Channelopathies are inherited diseases caused by defects in cell proteins called ion channels.
Channelopathies include a wide range of neurologic diseases, including periodic paralysis , congenital myasthenic syndromes, malignant hypothermia, a form of Charcot-Marie-Tooth disease, and several other disorders. Cystic fibrosis and long Q-T syndrome, which are not neurological diseases, are also types of channelopathy.
Cells of the body, including nerve and muscle cells, are surrounded by thin coverings called membranes. Embedded in these membranes are a large and varied set of proteins that control the movement of materials across the membrane, in and out of the cell. One major type of material that crosses through such proteins are called ions, and the proteins that transport them are called ion channels.
Ions perform many different functions in cells. In neurons (nerve cells), they help transmit the electrical messages that allow neurons to communicate with each other, and with muscle cells. In muscle cells, they allow the muscle to contract. When the ion channels are defective, these activities may be disrupted.
The proteins responsible for channelopathies are made by genes, and defects in genes are the cause for the diseases. Genes are inherited from both parents. If two defective copies of a gene are needed in order for a person to develop the disease, this is known as a recessive inheritance pattern. Two parents, each of whom carry one defective copy, have a 25% chance with each pregnancy of having a child with the disease.
If only one defective copy of the gene is needed in order to develop the disease, this is known as a dominant inheritance pattern. A single parent who carries the disease gene (and likely has the disease as well) has a 50% chance with each pregnancy of having a child with the disease.
Types of Channelopathies
A person with periodic paralysis experiences sudden onset of weakness, which gradually subsides, only to return again later. Two forms of periodic paralysis exist, termed "hyperkalemic," referring to the excessively high levels of potassium in the blood which can trigger attacks, and "hypokalemic," in which excessively low levels of potassium are the culprit. Each is caused by different genetic mutations of a potassium ion channel, and both exhibit the dominant inheritance pattern. Onset is usually in childhood for the hyperkalemic form, and childhood to adulthood for the hypokalemic form. Dietary restrictions can reduce the frequency of attacks of both forms, with a high-carbohydrate, low-potassium diet for the hyperkalemic form, and a low-carbohydrate, high-potassium diet for the hypokalemic form.
Congenital myasthenic syndromes
Congenital myasthenic syndromes are a group of related disorders caused by inherited defects in the acetylcholine receptor. This protein sits on the surface of muscle cells; when a nearby neuron releases the chemical acetylcholine, it binds to the receptor, causing the muscle to contract. Defects cause myasthenia ("muscle weakness") and fatigue , and may be life-threatening in some individuals. Most forms display the recessive inheritance pattern. Onset is in infancy. Treatment usually includes the drug mestinon, which blocks the breakdown of the acetylcholine after it is released, prolonging its action, and another drug, called 3, 4-DAP, which increases the amount of acetylcholine released.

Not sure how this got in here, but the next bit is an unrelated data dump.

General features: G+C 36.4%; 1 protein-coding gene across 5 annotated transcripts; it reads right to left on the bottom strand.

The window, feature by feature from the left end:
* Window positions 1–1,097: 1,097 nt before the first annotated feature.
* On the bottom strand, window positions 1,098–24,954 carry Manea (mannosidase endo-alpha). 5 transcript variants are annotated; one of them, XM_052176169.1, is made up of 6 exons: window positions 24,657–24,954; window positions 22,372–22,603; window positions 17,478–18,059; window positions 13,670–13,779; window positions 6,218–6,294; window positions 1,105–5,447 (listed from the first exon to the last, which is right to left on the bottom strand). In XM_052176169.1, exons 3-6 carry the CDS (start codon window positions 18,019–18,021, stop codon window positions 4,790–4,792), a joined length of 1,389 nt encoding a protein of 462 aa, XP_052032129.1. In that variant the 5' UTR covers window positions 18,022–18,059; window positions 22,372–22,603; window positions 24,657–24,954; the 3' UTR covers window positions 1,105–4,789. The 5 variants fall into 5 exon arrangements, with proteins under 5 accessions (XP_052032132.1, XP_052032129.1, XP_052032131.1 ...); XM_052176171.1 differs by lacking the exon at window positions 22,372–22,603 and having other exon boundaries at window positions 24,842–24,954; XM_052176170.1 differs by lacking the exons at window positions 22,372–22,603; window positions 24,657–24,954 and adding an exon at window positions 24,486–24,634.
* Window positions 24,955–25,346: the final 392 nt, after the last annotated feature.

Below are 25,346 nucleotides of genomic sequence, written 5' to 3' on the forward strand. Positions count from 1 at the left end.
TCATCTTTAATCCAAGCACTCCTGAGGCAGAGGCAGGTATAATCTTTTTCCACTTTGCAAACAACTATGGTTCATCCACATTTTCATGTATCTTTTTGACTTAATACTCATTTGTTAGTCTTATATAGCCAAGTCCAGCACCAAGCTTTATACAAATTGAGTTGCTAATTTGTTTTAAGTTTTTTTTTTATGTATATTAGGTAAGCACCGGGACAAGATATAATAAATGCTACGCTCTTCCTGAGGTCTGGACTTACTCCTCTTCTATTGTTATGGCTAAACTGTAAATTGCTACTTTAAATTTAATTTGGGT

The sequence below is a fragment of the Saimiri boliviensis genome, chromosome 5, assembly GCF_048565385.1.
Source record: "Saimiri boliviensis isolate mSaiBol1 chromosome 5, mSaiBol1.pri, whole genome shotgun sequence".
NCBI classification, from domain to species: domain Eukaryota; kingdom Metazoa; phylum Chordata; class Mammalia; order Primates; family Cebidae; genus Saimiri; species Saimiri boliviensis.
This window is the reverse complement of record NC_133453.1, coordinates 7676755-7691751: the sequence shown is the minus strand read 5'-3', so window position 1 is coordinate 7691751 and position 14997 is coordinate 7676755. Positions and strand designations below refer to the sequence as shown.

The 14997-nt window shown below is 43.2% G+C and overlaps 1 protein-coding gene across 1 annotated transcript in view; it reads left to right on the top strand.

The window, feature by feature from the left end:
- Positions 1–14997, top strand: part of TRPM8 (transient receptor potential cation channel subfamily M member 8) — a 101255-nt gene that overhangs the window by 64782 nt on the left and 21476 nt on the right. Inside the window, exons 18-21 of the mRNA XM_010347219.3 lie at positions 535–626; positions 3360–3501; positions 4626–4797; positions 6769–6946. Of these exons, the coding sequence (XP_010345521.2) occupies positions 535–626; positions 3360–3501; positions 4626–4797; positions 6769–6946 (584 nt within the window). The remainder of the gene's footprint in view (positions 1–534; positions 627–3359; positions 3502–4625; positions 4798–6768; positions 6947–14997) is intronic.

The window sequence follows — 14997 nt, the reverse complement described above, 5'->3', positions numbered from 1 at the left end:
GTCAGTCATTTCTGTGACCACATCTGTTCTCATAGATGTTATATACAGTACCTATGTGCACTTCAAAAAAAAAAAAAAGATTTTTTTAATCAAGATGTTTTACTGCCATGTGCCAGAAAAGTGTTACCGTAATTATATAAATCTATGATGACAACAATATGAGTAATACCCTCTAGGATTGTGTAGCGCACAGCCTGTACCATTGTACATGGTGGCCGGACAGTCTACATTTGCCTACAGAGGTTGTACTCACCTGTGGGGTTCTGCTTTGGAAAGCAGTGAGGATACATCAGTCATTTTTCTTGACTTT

Malignant hyperthermia is caused by mutations in the gene for a membrane protein inside the muscle cell, called the ryanodine receptor, which controls calcium ion movement within the muscle. Another form is due to mutation in a different muscle protein controlling calcium. Malignant hyperthermia is usually triggered by exposure to certain kinds of anesthetics or muscle relaxants. It causes a dangerous increase in the rate of activity within the muscle, and a sharp rise in temperature, leading to a cascade of crises which may include severe damage to muscle cells, heart malfunction, swelling of tissues including the brain, and death. It is treated with dantrolene, an anti-spasticity medication that blocks calcium ion movement in the muscle. Awareness of the condition has led to better screening for it among anesthesia patients and a significant reduction in mortality.
X-linked Charcot-Marie-Tooth disease
X-linked Charcot-Marie-Tooth disease (CMTX) is caused by a defect in connexin 32. This protein forms connections between adjacent cells, allowing ions to flow between them. The cells affected are those that surround neurons and provide their electrical insulation. Outside the brain and spinal cord (together called the central nervous system , or CNS), this job is performed by Schwann cells. Inside the CNS, the insulating cells are called oligodendrocytes. Like other forms of CMT, CMTX causes slowly progressing muscle weakness in the distal muscles (those furthest away from the body center), including the hands and feet. There may also be decreased sensation in the extremities. CMTX is inherited on the X chromosome, of which males have one and females have two. For this reason, CMTX usually affects males more severely than females because they have only one X chromosome, and therefore lack a second normal copy of the gene.
Muscular Dystrophy Association. <www.mdausa.org>.
Charcot-Marie-Tooth Association. <www.cmta.org>.